Casual Oscar watchers are often surprised to find out that one of the best bellwethers of Best Picture success comes in the form of a Best Editing nomination. The two share a link that is hard to ignore.
Editing first became an Oscar category in 1934, and since then, only 10 films have won Best Picture without an editing nomination. The most recent film was “Birdman,” presumably due to its famous long takes. Before that, no film had won Best Picture without an editing nod since 1980’s “Ordinary People.”
The 10 films that won top honors without an editing nod are the following:
- “It Happened One Night”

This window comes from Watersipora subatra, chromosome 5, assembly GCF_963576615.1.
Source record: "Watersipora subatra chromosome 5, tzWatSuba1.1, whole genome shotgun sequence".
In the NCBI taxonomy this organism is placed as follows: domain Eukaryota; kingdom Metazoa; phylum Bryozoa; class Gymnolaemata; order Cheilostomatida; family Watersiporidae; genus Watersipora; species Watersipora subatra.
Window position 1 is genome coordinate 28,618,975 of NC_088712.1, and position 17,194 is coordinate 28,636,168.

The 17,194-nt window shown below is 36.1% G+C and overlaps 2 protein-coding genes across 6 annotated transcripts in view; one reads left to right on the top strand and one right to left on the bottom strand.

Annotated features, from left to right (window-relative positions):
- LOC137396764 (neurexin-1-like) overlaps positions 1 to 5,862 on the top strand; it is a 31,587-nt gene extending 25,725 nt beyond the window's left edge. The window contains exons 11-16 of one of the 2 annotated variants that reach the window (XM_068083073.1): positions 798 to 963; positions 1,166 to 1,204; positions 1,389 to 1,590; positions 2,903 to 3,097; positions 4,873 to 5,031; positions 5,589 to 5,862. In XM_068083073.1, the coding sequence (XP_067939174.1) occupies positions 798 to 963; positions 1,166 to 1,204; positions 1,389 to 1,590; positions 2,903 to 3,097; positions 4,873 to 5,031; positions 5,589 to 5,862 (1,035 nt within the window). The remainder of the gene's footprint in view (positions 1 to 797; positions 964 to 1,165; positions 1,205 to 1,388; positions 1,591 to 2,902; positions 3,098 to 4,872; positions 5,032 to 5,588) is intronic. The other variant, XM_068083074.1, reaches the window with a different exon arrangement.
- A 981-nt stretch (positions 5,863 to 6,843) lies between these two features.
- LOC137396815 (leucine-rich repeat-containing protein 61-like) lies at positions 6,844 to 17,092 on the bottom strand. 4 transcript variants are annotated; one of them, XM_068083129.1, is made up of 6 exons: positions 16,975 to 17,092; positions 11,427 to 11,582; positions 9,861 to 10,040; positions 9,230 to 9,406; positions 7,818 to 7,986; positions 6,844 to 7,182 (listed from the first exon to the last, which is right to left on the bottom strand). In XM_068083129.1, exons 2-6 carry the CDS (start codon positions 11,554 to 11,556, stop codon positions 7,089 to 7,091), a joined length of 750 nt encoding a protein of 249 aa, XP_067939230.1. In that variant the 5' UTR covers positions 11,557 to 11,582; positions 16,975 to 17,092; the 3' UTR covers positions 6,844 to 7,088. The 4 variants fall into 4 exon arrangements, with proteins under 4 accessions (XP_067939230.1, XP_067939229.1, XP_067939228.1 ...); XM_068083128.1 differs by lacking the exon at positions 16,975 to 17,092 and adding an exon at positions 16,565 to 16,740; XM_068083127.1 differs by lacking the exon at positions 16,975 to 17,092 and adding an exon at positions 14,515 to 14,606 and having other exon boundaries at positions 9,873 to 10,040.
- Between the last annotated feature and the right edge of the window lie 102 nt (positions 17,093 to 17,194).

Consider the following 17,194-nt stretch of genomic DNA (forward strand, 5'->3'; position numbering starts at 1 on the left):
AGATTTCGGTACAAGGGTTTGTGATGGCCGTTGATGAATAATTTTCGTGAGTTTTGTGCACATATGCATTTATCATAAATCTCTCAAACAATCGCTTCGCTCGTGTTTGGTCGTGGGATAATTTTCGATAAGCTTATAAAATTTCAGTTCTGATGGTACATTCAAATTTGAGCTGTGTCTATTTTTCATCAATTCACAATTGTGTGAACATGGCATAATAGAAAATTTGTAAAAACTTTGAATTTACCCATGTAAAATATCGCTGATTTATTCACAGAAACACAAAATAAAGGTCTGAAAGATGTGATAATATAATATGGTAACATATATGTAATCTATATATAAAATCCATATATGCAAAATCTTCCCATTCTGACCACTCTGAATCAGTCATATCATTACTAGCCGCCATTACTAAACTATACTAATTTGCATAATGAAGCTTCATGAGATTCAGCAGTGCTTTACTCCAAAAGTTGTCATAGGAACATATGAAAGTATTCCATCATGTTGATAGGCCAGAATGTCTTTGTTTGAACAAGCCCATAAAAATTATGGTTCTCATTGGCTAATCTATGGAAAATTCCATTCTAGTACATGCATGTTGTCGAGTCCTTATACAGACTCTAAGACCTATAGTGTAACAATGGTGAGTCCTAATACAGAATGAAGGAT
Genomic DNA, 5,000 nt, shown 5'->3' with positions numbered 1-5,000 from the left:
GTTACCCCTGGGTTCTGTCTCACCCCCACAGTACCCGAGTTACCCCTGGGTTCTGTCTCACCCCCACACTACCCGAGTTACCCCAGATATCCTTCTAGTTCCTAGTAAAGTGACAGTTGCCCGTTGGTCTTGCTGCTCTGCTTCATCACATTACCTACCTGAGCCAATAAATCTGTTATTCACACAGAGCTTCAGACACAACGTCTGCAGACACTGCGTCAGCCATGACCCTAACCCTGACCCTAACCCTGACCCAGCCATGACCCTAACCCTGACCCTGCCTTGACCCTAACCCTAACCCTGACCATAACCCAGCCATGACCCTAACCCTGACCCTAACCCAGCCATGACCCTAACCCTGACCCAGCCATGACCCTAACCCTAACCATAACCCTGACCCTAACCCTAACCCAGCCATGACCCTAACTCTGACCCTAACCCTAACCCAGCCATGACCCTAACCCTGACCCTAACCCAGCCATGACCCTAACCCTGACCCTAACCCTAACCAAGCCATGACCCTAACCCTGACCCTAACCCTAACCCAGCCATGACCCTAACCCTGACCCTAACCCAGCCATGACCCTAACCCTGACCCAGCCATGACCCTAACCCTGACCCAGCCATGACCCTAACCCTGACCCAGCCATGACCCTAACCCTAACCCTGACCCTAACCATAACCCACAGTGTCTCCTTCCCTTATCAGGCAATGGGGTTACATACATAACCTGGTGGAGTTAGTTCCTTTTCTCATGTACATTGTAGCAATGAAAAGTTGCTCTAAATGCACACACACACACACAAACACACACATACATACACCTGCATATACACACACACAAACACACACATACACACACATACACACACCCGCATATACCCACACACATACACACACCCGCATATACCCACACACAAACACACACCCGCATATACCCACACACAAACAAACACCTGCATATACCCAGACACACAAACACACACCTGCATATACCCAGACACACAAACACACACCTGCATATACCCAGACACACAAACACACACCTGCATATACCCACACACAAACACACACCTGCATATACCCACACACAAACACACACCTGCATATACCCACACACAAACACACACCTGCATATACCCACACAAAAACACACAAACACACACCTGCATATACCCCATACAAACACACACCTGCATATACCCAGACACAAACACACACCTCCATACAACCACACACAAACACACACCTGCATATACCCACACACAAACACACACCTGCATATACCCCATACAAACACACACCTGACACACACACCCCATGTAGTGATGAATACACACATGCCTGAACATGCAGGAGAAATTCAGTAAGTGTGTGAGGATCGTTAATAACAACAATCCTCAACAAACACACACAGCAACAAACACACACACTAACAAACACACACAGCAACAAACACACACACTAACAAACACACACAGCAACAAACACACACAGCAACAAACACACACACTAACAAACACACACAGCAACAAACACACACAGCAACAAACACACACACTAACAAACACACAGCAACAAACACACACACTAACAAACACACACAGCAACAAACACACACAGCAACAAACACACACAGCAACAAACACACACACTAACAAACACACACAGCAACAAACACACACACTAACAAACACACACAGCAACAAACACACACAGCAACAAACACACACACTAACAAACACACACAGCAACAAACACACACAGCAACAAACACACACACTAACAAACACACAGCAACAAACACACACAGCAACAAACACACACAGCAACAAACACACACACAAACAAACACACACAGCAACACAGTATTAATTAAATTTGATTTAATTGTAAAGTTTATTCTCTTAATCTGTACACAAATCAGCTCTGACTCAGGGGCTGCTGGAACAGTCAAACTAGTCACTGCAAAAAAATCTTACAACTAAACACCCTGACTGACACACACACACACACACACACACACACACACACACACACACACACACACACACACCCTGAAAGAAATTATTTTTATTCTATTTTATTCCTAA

- “The Life of Emile Zola”
- “Tom Jones”
- “A Man for All Seasons”
- “The Godfather, Part II”
- “Annie Hall”
- “Ordinary People”
- “Birdman or (The Unexpected Virtue of Ignorance)”
Best Picture nominees “Fences,” “Hidden Figures,” “Lion” and “Manchester by the Sea” might be in trouble, however, since they are not. However, no film has ever won Best Picture without both an editing nod AND a Best Director nomination, which means of this year’s Best Picture nominees, “Fences,” “Hidden Figures” and “Lion’s” chances are hurt the most.
Actually winning Best Editing is not as important, however. In the last 20 years, Best Editing and Best Picture winners have only aligned nine times. History shows that it’s not impossible to win Best Picture without the editing nod, but it’s also highly unlikely. Chances are, the five nominees for Best Editing are the most likely to be this year’s Best Picture winner.